Martinique so French

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After spending only one night in Dominica,  which we will fully explore next season, we sailed south to St. Pierre on the northwest corner of Martinique.  This was known as the Paris of the Caribbean for its culture, theater, and refinement. It was destroyed on May 8, 1902, when Mt. Pelee erupted, killing the entire population of 30,000 people instantly. The only survivor was in a stone prison cell. Next year, we will explore the ruins and the museum.

Like so many Caribbean Islands, Martinique was charted by Columbus and has a colorful history from the Arawak and Caribe Indians to the British to the French. Columbus first charted this island in 1493 and later sailed back in here in 1502. He named the island Martinica after the sister island Dominica. It was not until the end of the Napoleonic Wars that Britain handed Martinique over to France. Interesting to note when slavery was abolished in 1848, many former slaves chose to fish and farm rather than work for their former masters. The plantations imported East Indian laborers in order to continue. Martinique remains a department of France and, as French citizens, the people may move to and from France freely.

The Island is divided into 4 main government sections. St. Pierre, Fort De France, Le Marin,  La Trinite. After leaving St. Pierre,  we anchored off the southeast point in the town of St. Anne and fell in love with the location. This could be our favorite harbor of the entire trip so far. It is a calm, easy anchorage in sand 10 – 20 feet deep, with a great dinghy dock, and a wonderful little French town. Here is a map of Martinique.

The 4 governing districts of Martinique

Our Anchorage view

Island Spirit anchored off St. Anne, Martinique

The Town of St. Anne

Anchoring off St. Anne is a dream. We can see our anchor, the harbor has no swell, and the wind blows from the town out to sea. There were over 100 yachts on anchor here and we can see why.  The French live well!  At the dinghy dock is trash and recycle drop off bins plus a public area with a playground, park benches and a plaza under shade trees. The beautiful church is straight in from the dock. The coffee shop and bakery and grocery stores are just a block away.  This is a great location!

Touring the Banana Plantation

We rented a car for two days from Theviein at Madinina Loc’Auto in downtown St. Anne. Excellent service! Our first stop was Habitation Belfort. While we rode a train through the fields, our guide narrated in French and English. We learned so much! A banana plant will produce one bunch per year. The banana weevil is controlled by putting out one dish of soapy water per acre. If more than 15 weevils are caught in 2 weeks, then more dishes are distributed. The bananas grown in Martinique and Guadeloupe are exported solely to France. This was a very fun tour with rolling hills and miles of vistas. Afterwards, we tasted banana chips, dried bananas and banana wine.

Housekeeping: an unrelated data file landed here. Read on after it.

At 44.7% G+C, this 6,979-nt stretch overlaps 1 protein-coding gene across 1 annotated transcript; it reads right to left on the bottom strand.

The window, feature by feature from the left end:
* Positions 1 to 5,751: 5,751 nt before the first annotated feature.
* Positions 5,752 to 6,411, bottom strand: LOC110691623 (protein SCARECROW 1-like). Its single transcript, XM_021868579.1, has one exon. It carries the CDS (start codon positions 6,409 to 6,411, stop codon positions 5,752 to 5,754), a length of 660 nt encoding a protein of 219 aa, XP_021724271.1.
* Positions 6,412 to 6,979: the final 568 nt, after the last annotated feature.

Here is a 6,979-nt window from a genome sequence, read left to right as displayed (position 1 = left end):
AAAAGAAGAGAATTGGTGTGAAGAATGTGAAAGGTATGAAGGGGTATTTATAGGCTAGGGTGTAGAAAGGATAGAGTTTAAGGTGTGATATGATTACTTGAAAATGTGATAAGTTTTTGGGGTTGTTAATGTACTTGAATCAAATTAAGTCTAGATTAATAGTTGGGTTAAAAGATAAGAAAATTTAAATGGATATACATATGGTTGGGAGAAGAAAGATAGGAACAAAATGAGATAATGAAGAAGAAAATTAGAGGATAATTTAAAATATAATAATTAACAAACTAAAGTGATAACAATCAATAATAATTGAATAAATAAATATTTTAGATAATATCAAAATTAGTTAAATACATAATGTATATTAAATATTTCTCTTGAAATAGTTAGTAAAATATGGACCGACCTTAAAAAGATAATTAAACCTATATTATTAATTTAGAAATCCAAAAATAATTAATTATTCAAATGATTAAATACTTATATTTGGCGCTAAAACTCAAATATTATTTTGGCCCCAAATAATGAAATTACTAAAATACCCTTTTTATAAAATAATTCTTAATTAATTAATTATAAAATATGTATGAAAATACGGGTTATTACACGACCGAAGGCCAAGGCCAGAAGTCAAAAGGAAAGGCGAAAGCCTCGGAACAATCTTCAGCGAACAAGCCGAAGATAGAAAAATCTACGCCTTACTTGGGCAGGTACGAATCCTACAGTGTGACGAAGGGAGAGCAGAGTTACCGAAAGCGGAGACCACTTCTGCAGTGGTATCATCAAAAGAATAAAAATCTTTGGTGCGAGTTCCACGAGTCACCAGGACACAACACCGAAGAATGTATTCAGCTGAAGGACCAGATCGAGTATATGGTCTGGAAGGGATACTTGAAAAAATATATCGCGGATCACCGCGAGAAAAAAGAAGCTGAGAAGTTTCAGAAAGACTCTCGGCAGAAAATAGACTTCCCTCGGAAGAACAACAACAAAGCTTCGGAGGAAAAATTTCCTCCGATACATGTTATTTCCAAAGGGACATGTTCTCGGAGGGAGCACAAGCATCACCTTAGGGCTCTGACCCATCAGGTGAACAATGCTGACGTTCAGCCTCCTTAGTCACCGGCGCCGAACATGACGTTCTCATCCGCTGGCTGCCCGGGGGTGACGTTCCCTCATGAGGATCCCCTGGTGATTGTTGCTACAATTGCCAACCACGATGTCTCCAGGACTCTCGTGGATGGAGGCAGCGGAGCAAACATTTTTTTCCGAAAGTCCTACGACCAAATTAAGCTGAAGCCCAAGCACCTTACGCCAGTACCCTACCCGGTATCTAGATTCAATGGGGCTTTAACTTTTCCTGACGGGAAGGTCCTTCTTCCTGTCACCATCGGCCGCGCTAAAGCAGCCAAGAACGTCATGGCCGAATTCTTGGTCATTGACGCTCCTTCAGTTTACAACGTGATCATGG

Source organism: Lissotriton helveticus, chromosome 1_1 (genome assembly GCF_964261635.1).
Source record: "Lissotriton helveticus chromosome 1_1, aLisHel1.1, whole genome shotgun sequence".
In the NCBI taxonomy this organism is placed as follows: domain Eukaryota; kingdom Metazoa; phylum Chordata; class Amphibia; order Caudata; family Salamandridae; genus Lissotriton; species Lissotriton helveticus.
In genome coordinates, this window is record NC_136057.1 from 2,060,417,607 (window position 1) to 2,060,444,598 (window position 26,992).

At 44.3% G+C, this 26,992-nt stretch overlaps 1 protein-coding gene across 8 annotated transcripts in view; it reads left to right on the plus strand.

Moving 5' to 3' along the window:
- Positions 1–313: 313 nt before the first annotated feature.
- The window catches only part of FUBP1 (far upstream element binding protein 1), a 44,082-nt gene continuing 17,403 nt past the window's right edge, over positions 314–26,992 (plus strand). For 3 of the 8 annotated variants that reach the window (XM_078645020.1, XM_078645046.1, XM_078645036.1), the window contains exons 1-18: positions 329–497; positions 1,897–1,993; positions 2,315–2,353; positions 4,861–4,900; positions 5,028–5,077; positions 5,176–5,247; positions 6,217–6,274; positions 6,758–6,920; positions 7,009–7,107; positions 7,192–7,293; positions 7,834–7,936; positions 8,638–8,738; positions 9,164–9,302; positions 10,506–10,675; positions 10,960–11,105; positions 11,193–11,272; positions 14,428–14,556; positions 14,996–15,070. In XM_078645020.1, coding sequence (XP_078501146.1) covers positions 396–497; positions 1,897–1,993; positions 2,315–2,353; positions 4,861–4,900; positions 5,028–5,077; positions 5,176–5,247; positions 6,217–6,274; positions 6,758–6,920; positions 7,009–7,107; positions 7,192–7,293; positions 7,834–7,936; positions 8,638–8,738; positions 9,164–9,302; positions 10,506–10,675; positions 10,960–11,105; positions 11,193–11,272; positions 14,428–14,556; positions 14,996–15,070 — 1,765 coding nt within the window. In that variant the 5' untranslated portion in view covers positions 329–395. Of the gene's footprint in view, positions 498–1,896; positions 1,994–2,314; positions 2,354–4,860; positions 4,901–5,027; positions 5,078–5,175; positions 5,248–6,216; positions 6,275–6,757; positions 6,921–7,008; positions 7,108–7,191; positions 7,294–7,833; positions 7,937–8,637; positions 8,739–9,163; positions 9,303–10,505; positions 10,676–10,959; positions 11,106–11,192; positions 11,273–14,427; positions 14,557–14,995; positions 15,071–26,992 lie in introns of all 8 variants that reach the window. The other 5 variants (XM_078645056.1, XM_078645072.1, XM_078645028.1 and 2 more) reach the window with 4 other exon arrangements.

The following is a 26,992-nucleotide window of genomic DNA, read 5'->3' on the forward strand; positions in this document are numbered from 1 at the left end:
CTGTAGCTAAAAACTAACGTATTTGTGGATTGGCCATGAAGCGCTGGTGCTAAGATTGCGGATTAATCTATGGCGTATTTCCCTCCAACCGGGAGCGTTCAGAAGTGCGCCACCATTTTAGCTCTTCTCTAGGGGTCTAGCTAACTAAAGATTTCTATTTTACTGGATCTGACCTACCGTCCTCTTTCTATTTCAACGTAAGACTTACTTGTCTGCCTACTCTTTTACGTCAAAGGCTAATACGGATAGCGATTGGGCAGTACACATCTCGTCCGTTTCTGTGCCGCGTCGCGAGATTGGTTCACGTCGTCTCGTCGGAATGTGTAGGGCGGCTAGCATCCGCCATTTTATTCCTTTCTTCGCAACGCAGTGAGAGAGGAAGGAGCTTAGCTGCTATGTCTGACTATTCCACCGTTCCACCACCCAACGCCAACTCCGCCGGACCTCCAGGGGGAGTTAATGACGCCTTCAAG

Hayden and Radeen on the banana tour train, fun times
Harvesting a bunch of banana, 20-30 lbs. The plastic protects the fruit from dust and insects.
Each hand is cut free and rinsed in bleach water, then dried and boxed

Touring the Rum Plantations

Our first rum distillery was Habitation Clement. With an excellent 2 hour self-guided audio tour, we saw the process of growing and harvesting sugar cane and processing it into varieties of rum. We were amazed to learn about the “Angel’s Share” which is 8% per year that is lost to evaporation. You could smell this in the air and warning signs of explosions were posted in the aging buildings! We took very deep breaths in there 🙂 We toured the airy and comfortable 100 year old plantation home in the middle of 160 acres overlooking the rolling hills. The next day, we toured the Trois Rivieres Rhum Plantation first established in 1660 and enjoyed their “rhum” even more.  Martinique is very interesting and we have so much more to discover!

Barrels of Clement rum aging….smells soooooo good
The racks of barrels aging for a legal minimum of three years
Rhum tour #2 the Trois Rivieres plantation. a triple blend that is very nice ($35)
Phillip explaining the staging process of Rhum making

What makes Martinique so wonderful?

Martinique is charming and very clean. The schools and other public buildings are better maintained than what we have seen on the English Islands. The roads are amazing, with freshly painted lines and excellent signs. The busy four-lane highway leading to the capital of Fort de France has many traffic circles with no tolls and no red lights. And then there is the food, the cheese, yogurt, and the wine is totally Irresistible, not to mention the bakeries.

The fisherman bringing in the catch for the day
A full aisle of nothing but yogurt
Bakery and baguettes yum yum

We will return to Martinique

My sailing buddy and dear friend Reuben would love the little ice cream parlors which are everywhere. These alone are worth sailing back to Martinique for, but we also know there is so much history to learn and so many more tours tp take and more wonderful anchorages to enjoy. One thing is for sure, we really like the French Islands and their way of life.

So clean, so beautiful, so much color, so French…

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Hayden and Radeen in St. Lucia, trying to catch up on the blog.

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